I am going to talk about our Photo Friday, Episode 5. In this week's episode, Randy (http://www.randybottphotography.com/) and I head up Snoqualmie Pass to Franklin Falls - we discuss circular polarizers, a definite must for any landscape photographer. Along with that, it's the usual shenanigans of fun and adventure and the art of exploration to find new locations to shoot.
Fall is one of the best times of the year. The changing of color, the cooler air, the smell of a wood burning stove as you drive along through the countryside - all senses come alive.
I love fall. I find that I spend a lot of time exploring as much as I can in a short window as the season only lasts so long. Other seasons last for months - you won't really miss much if you put it off for a weekend or even a few weeks. It's not like that during the fall - the colors start to change in waves and just one storm could send all of those leaves falling to the ground. If you miss it, well you'll have to wait an entire year to enjoy it again.
Yesterday I was invited on a hike up to Sauk Mountain in the North Cascades. I had heard of this hike earlier in the year via a friend's Facebook page - the views looked stunning and I knew I wanted to go, I just didn't know if or when it would happen. After being invited, I looked it up and realized that was the hike I wanted to do! Naturally I agreed to join; beautiful views, fresh (smokey) air, some exercise - why not go?
I had planned this trip with a friend back at the beginning of April - the coast was due for a negative tide meaning some of the beaches and coves that are typically inaccessible were reachable. The main area I really wanted to visit was Secret Beach. I have been to Secret Beach a few times now, but not once have I been down on the beach, and I certainly haven't been on a low enough tide to access the back two coves. Tide aside, it was nearly a perfect time for the Milky Way to be visible over the water.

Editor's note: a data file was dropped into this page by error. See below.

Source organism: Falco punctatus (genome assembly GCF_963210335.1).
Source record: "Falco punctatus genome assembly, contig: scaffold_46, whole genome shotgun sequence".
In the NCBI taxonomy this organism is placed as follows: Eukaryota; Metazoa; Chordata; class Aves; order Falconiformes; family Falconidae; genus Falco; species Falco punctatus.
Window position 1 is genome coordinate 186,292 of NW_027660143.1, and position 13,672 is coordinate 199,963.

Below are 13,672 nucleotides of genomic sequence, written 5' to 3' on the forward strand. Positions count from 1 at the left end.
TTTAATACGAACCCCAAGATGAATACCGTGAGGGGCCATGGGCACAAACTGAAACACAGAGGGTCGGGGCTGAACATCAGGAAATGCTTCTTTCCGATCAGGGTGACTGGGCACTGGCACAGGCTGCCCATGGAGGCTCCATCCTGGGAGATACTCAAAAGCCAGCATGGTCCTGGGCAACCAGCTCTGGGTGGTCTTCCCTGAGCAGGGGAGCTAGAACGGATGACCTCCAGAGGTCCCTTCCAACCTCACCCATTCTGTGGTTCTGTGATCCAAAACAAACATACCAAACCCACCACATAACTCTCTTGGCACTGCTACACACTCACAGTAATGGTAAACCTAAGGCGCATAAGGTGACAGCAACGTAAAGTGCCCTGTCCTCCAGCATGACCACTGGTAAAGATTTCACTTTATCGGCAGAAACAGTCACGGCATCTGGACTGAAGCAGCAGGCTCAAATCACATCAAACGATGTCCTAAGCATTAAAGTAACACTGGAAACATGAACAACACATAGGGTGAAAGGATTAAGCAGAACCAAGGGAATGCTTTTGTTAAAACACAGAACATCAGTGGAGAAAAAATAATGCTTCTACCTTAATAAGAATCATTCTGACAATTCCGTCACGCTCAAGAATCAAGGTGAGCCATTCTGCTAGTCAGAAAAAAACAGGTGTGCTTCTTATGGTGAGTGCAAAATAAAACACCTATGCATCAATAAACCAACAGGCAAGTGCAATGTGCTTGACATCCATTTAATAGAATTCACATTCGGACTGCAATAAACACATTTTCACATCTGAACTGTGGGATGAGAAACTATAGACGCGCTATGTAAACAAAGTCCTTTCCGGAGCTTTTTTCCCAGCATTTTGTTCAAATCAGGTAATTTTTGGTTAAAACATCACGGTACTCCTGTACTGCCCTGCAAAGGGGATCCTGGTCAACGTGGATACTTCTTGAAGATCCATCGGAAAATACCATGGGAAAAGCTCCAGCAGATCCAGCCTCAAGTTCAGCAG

Exposure blending is when you take several photos of the same scene at different settings to create a final image that captures all of the details. In the case of the image I am using for this, I wanted to get the details of a sea cave along with the view at the end. Had I shot a single image, I would have lost detail on one end or the other: either you'd be able to see what was at the end of the tunnel or you would be able to see the detail of the tunnel, but not the view at the end.
As some of you may already know, my favorite part of Oregon is the southern coast, and one of my favorite places in the entire Pacific Northwest is the redwoods. The beauty of both of these areas is jaw dropping - if you ever find yourself in this part of the world, definitely visit both areas.
For 400 days of the year, it rains in Oregon, so when the skies are clear and the sun is out, I try to enjoy it as much as possible. This collection of photos started with getting up at 1am and driving out to the town of Mt Hood, located just south of Hood River.
Typically when people think of the Columbia River Gorge, they think of places like Multnonmah Falls, the Eagle Creek trail, Beacon Rock, etc., but often people don't realize there is a lot more to the gorge including an abundance of lesser known waterfalls, a boatload of hikes and the original Columbia River Highway.
One of the other beautiful sunsets I was able to witness over these gloomy winter months was out at Cape Kiwanda. I've been here several times (as you can see by viewing images in my PNW gallery), but this is the first time I have experienced a light pillar. Actually, I'm pretty sure this is one of the only times I have even seen a light pillar, let alone photographed one.